Problems with the teeth, gums and other tissues of your mouth can mean a wide range of dental and other health problems. Here are several common symptoms that people ask about.
If you are unsure of something in your mouth or if it hurts, visit your dentist.
If you bleed regularly when you brush or floss, of if bleeding persists for longer than three weeks, you may be in the early stages of gum disease and should see a dentist.
Remember though, if you’ve just started to floss, a little bleeding is normal.
Teeth can be sensitive to hot, cold, sweetness, and pressure. Sensitivities can appear suddenly or slowly over time. If your teeth are sensitive it may mean you have a cavity or problems with your gums. Mention it to your dentist.
This usually indicates advanced gum disease. The tooth may be saved if you see your dentist quickly.
Loose, uncomfortable dentures
Dentures occasionally need relining or refitting to accommodate changes in the mouth. If you delay this you risk tissue damage. Have your dentures checked regularly.
Knowing what to do in a dental emergency can save you from permanent tooth damage and unnecessary worry. Here are some of the most common dental emergencies and how to handle them.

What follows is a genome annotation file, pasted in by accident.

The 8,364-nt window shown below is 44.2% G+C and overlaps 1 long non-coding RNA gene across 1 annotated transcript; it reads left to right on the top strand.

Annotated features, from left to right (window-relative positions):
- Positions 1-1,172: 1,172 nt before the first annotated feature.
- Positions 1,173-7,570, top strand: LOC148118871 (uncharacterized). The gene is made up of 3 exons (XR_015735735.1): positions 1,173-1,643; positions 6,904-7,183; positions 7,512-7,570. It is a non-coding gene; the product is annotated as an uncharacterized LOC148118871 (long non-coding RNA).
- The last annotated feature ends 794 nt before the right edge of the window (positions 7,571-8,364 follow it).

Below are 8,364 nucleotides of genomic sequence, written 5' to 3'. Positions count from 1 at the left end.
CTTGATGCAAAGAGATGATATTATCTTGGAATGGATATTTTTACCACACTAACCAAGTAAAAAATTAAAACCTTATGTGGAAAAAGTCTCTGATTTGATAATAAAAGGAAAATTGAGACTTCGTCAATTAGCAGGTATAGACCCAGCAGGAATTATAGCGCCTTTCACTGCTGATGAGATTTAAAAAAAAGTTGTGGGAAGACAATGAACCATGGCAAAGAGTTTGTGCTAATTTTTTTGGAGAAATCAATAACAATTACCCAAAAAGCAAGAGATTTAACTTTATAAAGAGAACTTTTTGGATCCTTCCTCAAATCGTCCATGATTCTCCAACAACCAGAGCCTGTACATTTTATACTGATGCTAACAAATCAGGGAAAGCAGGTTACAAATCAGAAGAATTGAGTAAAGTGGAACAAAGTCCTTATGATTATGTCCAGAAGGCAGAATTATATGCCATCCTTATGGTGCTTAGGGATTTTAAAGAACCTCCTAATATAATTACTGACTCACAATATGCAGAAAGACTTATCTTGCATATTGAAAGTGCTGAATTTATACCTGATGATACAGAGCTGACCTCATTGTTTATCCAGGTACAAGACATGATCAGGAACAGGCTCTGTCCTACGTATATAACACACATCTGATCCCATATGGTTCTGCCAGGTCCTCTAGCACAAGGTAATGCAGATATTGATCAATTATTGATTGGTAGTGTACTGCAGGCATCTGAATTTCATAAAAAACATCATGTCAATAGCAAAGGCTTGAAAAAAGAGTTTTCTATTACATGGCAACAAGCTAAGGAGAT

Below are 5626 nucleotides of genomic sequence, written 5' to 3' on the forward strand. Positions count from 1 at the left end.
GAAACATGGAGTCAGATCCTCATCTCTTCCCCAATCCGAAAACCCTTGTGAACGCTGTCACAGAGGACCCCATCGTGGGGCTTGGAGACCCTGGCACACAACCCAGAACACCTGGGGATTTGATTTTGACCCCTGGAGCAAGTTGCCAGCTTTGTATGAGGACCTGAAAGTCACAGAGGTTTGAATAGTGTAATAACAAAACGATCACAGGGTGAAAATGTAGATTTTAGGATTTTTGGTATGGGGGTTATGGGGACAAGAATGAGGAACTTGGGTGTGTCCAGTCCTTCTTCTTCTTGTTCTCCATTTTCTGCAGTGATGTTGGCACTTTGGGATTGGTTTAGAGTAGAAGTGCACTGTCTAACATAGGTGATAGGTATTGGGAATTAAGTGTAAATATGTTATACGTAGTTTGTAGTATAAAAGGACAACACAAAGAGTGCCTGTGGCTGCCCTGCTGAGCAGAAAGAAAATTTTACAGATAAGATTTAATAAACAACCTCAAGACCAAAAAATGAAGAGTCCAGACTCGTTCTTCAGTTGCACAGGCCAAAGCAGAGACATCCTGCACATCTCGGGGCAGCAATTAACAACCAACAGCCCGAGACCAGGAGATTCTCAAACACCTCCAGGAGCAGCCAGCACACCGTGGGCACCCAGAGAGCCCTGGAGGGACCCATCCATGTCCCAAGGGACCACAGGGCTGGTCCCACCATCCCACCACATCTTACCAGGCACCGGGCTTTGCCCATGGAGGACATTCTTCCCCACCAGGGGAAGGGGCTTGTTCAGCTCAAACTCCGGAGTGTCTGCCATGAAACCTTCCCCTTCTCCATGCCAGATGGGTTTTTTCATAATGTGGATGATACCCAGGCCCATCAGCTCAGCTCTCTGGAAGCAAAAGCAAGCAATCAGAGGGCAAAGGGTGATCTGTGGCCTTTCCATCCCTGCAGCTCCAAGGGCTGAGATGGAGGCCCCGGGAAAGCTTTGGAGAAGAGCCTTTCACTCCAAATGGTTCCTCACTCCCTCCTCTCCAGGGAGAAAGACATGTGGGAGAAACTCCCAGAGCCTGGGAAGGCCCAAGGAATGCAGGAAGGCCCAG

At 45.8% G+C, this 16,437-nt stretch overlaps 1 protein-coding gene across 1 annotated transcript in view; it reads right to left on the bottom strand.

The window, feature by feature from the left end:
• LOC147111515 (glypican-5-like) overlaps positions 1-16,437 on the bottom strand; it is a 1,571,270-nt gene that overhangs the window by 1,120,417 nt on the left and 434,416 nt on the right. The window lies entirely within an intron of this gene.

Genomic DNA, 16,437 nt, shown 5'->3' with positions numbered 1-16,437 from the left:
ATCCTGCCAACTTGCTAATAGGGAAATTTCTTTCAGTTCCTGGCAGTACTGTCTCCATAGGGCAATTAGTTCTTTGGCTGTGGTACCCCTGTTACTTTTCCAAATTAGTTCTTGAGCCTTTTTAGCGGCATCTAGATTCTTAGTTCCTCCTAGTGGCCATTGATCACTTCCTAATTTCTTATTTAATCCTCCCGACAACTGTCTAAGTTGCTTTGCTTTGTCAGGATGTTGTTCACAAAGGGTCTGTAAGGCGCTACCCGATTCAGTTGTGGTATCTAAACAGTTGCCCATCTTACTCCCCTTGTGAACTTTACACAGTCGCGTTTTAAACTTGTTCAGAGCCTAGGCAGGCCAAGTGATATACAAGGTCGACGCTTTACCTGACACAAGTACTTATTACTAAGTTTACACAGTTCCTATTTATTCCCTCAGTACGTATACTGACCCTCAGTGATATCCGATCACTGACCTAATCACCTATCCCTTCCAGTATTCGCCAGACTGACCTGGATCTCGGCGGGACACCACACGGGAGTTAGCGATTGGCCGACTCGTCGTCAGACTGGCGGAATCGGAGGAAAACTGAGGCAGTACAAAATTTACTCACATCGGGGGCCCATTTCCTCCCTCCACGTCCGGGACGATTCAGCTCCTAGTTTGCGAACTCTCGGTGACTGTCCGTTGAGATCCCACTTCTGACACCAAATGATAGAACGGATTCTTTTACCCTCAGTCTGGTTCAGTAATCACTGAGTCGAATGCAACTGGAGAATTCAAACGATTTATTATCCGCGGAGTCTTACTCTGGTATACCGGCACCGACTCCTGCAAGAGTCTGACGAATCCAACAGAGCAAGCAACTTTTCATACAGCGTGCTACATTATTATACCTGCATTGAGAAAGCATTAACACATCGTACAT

First, using warm water, rinse your mouth out thoroughly. Then remove any bits of food wedged between your teeth with dental floss. If your mouth is swollen, apply a cold compress on the outside of your cheek. Never put pain killer pills directly on the inflamed area. See a dentist as soon as you can.
Chipped or broken tooth
Using warm water, try to rinse out as much dirt as possible. Use a cold compress on the outside of your mouth or cheeks to keep the swelling down. See a dentist immediately.
First, try to stick the tooth back in place and hold it there while you rush to see the dentist. If that’s impossible, put the tooth in a container of milk or water and take it (and its owner) to the dentist immediately.
Badly bitten lip or tongue
Press a clean cloth against the bitten spot to control bleeding. If your mouth is swollen, apply a cold compress. If bleeding continues, go to a hospital emergency department.
Something stuck between teeth
First, try using dental floss – very gently and carefully – to remove the object. Never poke between your teeth with a pin or similar sharp, pointy object; it can cut your gums or scratch the tooth surface. If you can’t get the object out, see your dentist.
You can temporarily protect your tooth from exposure by sticking a piece of sugarless chewing gum into the space where the filling was. Make sure it’s sugarless; sugar will probably cause pain and further problems. See a dentist as soon as possible.